It is worth noting that the only legal impediment to Ghanaians outside registering is the residence qualification, but that applies to all Ghanaians whether inside or outside Ghana, since the requirement is for residence in the constituency, not in Ghana, so either the residence requirement is removed for all Ghanaians or exists for all Ghanaians. Removing it for Ghanaians outside Ghana and retaining it for Ghanaians inside Ghana amounts to discrimination
If Ghanaians are to be registered without reference to the residence qualification, how are they to be identified with constituencies, especially in relation to the counting of their parliamentary votes?
If the Bill only when passed comes into force on a date to be determined by the EC (clause 2), then there is no need rushing to pass it now. The EC itself has raised a number of issues that must be addressed before the matter of registration and voting by Ghanaians outside Ghana is broached. We should wait for the EC to advise of its readiness, before the bill is introduced in Parliament. This should then be a composite of both registration and voting provisions.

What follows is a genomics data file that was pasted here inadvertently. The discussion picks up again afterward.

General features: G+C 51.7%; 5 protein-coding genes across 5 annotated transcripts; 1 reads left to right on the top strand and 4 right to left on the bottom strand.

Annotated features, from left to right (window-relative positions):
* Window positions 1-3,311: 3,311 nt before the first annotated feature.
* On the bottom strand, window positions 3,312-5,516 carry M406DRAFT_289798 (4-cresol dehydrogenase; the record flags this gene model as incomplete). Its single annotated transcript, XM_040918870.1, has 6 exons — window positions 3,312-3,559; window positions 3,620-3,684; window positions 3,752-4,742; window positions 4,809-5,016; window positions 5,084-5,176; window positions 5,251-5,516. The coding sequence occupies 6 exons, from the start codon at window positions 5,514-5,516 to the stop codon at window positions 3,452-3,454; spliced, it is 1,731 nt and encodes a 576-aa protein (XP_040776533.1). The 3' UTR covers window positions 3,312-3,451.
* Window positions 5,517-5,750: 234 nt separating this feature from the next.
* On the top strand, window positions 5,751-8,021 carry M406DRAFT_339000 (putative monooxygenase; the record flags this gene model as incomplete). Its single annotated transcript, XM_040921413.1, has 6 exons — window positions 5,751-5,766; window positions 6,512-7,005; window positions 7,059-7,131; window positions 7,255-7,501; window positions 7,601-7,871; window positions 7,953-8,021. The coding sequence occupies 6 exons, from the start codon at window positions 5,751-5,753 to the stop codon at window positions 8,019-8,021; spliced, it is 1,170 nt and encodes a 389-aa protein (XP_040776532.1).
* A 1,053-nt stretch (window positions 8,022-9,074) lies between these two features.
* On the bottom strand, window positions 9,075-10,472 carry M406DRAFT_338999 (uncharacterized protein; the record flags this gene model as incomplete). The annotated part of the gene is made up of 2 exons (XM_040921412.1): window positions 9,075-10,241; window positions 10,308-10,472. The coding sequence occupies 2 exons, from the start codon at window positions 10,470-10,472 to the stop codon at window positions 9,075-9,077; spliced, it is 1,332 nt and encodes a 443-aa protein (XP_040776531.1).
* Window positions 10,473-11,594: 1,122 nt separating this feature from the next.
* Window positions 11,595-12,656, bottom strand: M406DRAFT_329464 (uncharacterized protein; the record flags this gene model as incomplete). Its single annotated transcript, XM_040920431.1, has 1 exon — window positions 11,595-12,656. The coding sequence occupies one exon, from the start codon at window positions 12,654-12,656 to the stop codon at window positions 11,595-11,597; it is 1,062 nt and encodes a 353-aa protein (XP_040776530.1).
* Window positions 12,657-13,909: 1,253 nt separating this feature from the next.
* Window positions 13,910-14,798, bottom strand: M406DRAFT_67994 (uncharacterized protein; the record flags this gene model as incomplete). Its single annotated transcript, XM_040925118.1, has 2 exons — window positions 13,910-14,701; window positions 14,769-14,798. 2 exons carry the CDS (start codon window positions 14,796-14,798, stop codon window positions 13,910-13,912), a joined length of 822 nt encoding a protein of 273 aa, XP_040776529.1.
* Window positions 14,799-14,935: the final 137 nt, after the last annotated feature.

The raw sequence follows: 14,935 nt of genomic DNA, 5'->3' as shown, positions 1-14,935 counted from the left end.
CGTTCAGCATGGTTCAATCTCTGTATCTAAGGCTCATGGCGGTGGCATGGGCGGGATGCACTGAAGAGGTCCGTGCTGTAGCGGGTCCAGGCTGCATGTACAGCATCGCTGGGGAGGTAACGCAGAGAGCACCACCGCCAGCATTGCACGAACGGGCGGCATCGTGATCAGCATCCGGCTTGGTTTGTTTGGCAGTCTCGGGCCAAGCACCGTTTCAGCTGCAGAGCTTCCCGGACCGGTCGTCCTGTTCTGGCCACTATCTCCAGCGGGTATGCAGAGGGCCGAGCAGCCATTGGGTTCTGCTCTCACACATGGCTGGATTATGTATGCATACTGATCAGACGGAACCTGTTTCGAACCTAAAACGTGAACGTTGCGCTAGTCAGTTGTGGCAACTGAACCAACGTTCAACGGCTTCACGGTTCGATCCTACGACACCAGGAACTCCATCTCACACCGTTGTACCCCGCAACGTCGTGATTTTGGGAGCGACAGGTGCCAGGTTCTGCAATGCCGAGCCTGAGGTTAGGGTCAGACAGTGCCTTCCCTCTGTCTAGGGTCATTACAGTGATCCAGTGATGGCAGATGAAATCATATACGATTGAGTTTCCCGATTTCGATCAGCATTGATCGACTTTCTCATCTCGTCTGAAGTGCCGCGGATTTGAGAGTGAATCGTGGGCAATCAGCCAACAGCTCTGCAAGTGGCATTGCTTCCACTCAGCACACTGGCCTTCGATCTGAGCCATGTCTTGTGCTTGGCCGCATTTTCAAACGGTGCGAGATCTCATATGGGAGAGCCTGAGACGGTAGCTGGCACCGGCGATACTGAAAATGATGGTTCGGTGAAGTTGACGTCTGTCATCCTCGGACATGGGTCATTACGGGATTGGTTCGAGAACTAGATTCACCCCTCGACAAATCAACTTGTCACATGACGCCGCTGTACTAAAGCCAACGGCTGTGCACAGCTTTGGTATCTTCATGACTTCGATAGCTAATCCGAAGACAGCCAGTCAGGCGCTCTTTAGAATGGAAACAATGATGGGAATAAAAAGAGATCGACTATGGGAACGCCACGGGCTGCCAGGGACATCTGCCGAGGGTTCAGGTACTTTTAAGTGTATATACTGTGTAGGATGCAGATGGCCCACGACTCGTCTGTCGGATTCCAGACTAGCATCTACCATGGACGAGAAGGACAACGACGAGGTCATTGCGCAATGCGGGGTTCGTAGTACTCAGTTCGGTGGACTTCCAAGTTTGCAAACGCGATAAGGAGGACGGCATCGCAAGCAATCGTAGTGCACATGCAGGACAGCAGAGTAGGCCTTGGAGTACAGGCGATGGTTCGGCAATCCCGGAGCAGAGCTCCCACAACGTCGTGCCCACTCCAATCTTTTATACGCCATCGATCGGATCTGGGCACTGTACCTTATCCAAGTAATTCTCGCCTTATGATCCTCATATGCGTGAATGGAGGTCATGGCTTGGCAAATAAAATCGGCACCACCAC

In any case as a part of the tenets of good governance, bills having far-reaching implications such as the one in question are by convention subjected to wide consultation with the public and civil society as in the case of the Domestic Violence bill, Freedom of Information bill, Whistleblower bill, National Health Insurance Bill etc. It will be recalled that the majority of members of the Inter-Party Advisory Committee (IPAC) rejected this particular proposal when it was presented last year. One wonders why in deciding to reintroduce this particular bill Government has not even considered a consultation with the political parties and the EC through IPAC.
At the end of the day, the bottom line is cost. Are we in a position to bear the cost associated with the exercise, and should it be a national priority now?
i) We are calling for a thorough National Debate and discussion on the proposed amendments: for now we will wish to call on the government (the executive) to withdraw the bill and the proposed amendments. As a first step, a public debate must be initiated on the subject.